In the world of diapers, there seems to be a sudden race to reach the long, undervalued segment of dads.
Although in some respects, the race might resemble that of a slow crawl.
Within the past month, we’ve seen the big three diaper makers – Pampers, Huggies and Luvs – all take intriguing steps toward speaking to the parent other than mom. Of course, that would be dad, the other parent who’s curiously inconspicuous from most diaper websites.
Pampers seems to be in the early lead, having quietly updated its prominent menu tab with little fanfare: “Mommy Corner” was switched to “Parent Corner.” Of course, Dad Marketing Headquarters noticed the change, and gave instant kudos for the fantastic, albeit minor one-word upgrade. Fresh off its successful #PampersBabyBoard event, several dads there and elsewhere noticed the improvement and too offered their appreciation via social media. Pampers still has a way to go to reach full parental inclusion, but tweaking a prominent communication tool like a website menu is a positive start.
Huggies, on the other hand, maintains its long-standing “Mommy Answers” menu tab, a section which ignores fathers as equal parents in more ways than one. We’ve been in communication with its PR agency, who assures us that changes are on the way this summer.
Huggies is no stranger to controversy. Its 2012 “Have Dad Put Huggies to the Test” campaign backfired, causing its marketing team to embark on some serious damage control after one father started a “We’re dads, Huggies. Not dummies,” petition that garnered more than 1,000 signatures in less than a week.
And just this calendar year it maintained a web page at huggies.com offering the unabashed advice, “4 Ways to Get Dads to Do Diapers.” That piece has since been removed.
Luvs also made a significant change last week: one of its front page web sliders at luvs.com was altered after repeated nudging from our office. It only took a simple edit to make dads everywhere feel included with its new self-proclaimed slogan: “The Official Diaper of Experienced Parents.” The only problem is, there’s other sliders on its landing page that contain other mom-only references, as well as others on its site that need updated, too.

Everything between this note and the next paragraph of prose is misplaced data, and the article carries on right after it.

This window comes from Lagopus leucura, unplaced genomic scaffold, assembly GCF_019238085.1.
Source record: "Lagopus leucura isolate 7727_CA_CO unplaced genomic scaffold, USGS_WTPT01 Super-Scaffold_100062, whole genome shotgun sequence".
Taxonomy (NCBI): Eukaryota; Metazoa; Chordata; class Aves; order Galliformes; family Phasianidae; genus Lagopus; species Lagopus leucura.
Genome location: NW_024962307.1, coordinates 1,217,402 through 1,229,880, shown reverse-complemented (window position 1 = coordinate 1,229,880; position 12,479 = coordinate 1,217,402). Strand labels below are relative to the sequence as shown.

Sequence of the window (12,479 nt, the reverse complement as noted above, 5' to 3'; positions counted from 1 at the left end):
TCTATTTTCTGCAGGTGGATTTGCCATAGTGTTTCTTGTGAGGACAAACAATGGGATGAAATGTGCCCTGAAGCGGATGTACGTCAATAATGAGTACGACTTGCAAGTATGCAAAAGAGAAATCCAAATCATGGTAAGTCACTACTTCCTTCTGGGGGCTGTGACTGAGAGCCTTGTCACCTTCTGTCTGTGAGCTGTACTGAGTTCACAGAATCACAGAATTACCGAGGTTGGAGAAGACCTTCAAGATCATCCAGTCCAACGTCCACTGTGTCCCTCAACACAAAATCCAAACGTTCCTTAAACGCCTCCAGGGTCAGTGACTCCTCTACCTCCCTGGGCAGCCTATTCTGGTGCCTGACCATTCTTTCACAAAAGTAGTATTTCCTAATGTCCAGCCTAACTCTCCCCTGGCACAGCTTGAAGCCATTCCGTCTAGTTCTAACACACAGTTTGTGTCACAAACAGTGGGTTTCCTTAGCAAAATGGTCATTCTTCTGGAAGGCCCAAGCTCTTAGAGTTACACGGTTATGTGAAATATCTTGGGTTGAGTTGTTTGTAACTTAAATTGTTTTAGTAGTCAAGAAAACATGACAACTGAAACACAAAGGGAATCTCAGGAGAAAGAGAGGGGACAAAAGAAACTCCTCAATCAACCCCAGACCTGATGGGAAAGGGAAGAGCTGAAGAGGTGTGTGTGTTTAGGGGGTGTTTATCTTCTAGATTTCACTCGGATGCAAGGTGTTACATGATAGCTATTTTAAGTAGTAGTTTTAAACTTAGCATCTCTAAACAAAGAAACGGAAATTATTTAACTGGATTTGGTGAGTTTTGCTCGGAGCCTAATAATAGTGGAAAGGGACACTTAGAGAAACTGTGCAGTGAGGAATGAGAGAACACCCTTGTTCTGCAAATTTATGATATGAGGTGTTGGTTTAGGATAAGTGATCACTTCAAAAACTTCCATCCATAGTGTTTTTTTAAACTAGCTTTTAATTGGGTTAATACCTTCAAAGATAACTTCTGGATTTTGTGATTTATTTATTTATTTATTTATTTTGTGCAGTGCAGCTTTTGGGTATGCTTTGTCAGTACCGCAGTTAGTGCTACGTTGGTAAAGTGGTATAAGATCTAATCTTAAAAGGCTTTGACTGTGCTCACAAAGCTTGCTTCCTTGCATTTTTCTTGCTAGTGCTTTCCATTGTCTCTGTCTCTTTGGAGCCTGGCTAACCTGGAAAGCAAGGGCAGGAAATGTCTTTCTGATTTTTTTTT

These easy fixes are often at the core of the problem. So often it’s a matter of a quick edit – many times a mere one word – that would make a noticeable difference. In today’s ease-of-use content management world, they’re the kind of changes that anyone could make quick and painless within minutes. While Huggies’ changes seem to be part of a full site-wide revision and overhaul, why wait to make uncomplicated, one-word adjustments? Those straightforward, obvious fixes should be made right now. All of this is part of a slow, drawn-out process and it doesn’t need to be this way. Equality shouldn’t wait.
For now, at least a word of congrats to these diaper makers is in order. But at the same time, no parent would let a child sit for days with an oopsie in its diaper. So why should an exclusionary website sit unattended to, just the same?
The race is on to capitalize on the spending power of dads. Who will win? Keep up-to-date with this site and also follow us on Twitter, Facebook, and Instagram, where you can be certain we’ll stay on top of it.